Pope Innocent III approves the rule of the franciscan order by Giotto. This fresco painting is a beautiful early example of pattern and art. The way pattern is used here is more in a flat manner. Notice how the pattern lies a little bit more flat on the mans cloak in the lower right corner.

In the image above we see Giotto’s painting from the basilica of San Francesco – “Pope Innocent III approves the rule of the franciscan order”. Notice how the entire back wall is covered in a circular floral diamond pattern. We see other smaller moments of pattern as well. As you study the painting you will be surprised at how many patterned moments you find in it. Despite the fact that pattern makes up a big part of the painting, it does not distract from the focal point of the work. Imagine his painting without any pattern at all, it would dramatically alter the visual richness of the work.

Brush stroke patterns by Van Gogh

Starry Night By Vincent Van Gogh. This painting is a great example of how you can use brush strokes an paint to create and embed pattern into your painting. This is different from other uses of pattern as here it is superimposed on natural elements where such patterns do not exist in real life. Patterns in art do not always need to conform to the laws of nature.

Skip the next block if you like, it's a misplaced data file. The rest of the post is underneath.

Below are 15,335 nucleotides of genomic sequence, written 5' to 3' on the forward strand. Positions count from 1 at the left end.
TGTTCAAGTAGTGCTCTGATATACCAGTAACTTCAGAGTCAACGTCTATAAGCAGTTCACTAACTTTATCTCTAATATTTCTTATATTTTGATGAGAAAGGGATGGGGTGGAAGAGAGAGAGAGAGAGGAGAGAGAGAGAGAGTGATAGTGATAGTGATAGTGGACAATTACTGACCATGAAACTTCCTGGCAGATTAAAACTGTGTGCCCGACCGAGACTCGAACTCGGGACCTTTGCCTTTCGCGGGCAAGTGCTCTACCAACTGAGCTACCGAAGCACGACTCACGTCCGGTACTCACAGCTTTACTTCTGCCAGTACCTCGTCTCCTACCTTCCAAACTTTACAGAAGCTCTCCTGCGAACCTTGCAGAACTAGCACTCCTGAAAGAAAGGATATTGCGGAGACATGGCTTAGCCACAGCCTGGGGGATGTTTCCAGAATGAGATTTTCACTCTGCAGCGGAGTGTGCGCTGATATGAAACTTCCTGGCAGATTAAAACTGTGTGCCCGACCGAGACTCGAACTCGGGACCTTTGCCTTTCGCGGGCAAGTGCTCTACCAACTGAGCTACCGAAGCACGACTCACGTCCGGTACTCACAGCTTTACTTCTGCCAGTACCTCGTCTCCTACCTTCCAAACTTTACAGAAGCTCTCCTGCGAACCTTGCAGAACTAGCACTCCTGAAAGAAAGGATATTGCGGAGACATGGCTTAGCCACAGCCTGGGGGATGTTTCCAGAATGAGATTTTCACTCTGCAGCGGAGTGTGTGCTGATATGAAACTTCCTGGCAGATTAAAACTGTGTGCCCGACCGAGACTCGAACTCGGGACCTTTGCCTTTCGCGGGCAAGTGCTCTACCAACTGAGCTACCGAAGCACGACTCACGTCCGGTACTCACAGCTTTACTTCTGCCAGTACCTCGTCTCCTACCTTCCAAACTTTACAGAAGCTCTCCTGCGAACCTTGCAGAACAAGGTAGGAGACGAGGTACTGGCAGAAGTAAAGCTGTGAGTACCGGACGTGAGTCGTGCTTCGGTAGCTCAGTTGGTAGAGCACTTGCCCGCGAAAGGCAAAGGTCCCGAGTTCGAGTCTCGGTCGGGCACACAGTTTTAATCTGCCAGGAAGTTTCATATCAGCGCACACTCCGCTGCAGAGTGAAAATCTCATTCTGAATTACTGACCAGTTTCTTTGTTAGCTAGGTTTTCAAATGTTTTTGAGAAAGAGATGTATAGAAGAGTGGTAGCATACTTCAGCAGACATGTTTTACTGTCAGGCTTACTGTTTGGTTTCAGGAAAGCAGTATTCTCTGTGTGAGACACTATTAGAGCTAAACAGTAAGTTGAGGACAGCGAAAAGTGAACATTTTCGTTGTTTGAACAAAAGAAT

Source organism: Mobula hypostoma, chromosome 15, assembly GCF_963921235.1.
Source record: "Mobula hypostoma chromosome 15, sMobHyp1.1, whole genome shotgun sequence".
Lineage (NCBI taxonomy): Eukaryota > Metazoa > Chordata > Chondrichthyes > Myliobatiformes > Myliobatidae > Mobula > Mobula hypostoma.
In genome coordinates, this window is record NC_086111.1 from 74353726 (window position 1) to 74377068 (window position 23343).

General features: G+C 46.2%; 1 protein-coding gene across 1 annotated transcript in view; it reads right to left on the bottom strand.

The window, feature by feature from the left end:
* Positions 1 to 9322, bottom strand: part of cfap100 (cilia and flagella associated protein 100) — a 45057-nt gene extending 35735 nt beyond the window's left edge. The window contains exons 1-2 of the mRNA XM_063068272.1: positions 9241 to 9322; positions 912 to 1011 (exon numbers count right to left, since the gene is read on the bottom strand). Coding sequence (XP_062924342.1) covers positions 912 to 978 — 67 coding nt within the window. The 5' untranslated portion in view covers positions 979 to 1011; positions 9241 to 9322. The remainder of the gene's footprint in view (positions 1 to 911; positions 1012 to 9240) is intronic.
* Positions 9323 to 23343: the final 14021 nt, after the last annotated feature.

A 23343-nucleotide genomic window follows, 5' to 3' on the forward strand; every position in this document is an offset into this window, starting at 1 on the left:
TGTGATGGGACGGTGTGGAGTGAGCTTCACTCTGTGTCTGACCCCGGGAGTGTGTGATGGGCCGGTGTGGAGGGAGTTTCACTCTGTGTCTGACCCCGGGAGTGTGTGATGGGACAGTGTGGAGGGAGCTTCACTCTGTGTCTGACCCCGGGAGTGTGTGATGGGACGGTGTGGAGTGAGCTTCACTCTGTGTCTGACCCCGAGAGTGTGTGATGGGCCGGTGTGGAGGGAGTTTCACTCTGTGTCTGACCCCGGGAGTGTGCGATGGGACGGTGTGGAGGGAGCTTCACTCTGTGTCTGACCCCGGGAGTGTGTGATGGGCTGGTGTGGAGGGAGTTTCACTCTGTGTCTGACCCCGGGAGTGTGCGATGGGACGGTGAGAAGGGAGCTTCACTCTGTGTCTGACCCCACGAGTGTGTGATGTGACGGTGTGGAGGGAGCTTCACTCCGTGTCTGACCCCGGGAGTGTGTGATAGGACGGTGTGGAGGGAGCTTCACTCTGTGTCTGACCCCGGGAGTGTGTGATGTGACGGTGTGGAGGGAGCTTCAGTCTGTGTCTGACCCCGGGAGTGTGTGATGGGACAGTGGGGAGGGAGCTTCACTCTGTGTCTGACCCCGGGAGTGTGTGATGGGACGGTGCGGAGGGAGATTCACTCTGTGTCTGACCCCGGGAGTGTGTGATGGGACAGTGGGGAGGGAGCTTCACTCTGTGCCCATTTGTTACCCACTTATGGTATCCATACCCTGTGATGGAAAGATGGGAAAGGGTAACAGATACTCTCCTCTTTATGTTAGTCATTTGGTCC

Van Gogh also paid close attention to pattern, though would use it in a different way. In his painting starry night we notice how he created patterns by manipulating the shapes in the sky to create swirls. The way in which he creates the brush strokes in his painting is what allow for the pattern creation.

So he isn’t creating decorative patterns ‘on’ objects, but is rather superimposing pattern into the very fabric of the composition.

Incorporating Patterns into Your Own Work

In this painting detail by Lennart Anderson, Still Life with Table, we can see pattern included in small ways. A small cloth hangs from the table. While another patterned fabric hangs from the house shutters in the background

Making patterns in your own painting isn’t just about slapping on some repeats and calling it a day—it’s about understanding the conversation you’re holding with the canvas, the viewer, and the masters before you. To effectively incorporate patterns, artists need to be part researcher, part composer, and, most importantly, part creator and artist.

Finding Your Pattern Language

In this painting by Matisse, The Moorish Screen, we see an wide array of many different patterns. Not to mention that the screen in the background is a moorish pattern. The artist is known to have been inspired by textiles and patterns from many different cultures.